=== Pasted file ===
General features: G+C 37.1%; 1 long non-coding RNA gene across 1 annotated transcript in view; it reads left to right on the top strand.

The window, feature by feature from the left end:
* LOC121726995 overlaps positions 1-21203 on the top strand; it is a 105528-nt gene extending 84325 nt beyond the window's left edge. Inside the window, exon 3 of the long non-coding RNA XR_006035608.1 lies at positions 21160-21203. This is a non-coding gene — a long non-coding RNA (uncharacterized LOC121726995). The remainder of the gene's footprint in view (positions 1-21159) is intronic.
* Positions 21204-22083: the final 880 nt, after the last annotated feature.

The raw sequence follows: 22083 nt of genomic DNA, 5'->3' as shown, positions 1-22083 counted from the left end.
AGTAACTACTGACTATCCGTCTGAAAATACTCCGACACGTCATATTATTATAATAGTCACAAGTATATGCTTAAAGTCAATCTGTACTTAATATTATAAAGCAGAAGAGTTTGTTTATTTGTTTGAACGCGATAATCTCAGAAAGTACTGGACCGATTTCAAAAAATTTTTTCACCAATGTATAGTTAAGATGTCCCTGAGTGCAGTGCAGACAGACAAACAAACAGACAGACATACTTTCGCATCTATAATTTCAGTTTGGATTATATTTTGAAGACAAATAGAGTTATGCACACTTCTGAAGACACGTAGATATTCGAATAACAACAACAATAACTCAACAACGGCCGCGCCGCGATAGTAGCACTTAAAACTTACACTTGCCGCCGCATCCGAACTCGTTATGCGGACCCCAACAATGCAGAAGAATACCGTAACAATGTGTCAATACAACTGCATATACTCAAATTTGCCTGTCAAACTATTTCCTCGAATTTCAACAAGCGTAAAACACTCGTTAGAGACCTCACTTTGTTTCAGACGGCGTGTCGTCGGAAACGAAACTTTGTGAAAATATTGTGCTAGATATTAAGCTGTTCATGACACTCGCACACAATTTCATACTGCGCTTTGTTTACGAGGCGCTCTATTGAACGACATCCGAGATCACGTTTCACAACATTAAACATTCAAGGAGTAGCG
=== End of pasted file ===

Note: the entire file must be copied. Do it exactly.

General features: G+C 37.1%; 1 long non-coding RNA gene across 1 annotated transcript in view; it reads left to right on the top strand.

The window, feature by feature from the left end:
* LOC121726995 overlaps positions 1-21203 on the top strand; it is a 105528-nt gene extending 84325 nt beyond the window's left edge. Inside the window, exon 3 of the long non-coding RNA XR_006035608.1 lies at positions 21160-21203. This is a non-coding gene — a long non-coding RNA (uncharacterized LOC121726995). The remainder of the gene's footprint in view (positions 1-21159) is intronic.
* Positions 21204-22083: the final 880 nt, after the last annotated feature.

The raw sequence follows: 22083 nt of genomic DNA, 5'->3' as shown, positions 1-22083 counted from the left end.
AGTAACTACTGACTATCCGTCTGAAAATACTCCGACACGTCATATTATTATAATAGTCACAAGTATATGCTTAAAGTCAATCTGTACTTAATATTATAAAGCAGAAGAGTTTGTTTATTTGTTTGAACGCGATAATCTCAGAAAGTACTGGACCGATTTCAAAAAATTTTTTCACCAATGTATAGTTAAGATGTCCCTGAGTGCAGTGCAGACAGACAAACAAACAGACAGACATACTTTCGCATCTATAATTTCAGTTTGGATTATATTTTGAAGACAAATAGAGTTATGCACACTTCTGAAGACACGTAGATATTCGAATAACAACAACAATAACTCAACAACGGCCGCGCCGCGATAGTAGCACTTAAAACTTACACTTGCCGCCGCATCCGAACTCGTTATGCGGACCCCAACAATGCAGAAGAATACCGTAACAATGTGTCAATACAACTGCATATACTCAAATTTGCCTGTCAAACTATTTCCTCGAATTTCAACAAGCGTAAAACACTCGTTAGAGACCTCACTTTGTTTCAGACGGCGTGTCGTCGGAAACGAAACTTTGTGAAAATATTGTGCTAGATATTAAGCTGTTCATGACACTCGCACACAATTTCATACTGCGCTTTGTTTACGAGGCGCTCTATTGAACGACATCCGAGATCACGTTTCACAACATTAAACATTCAAGGAGTAGCG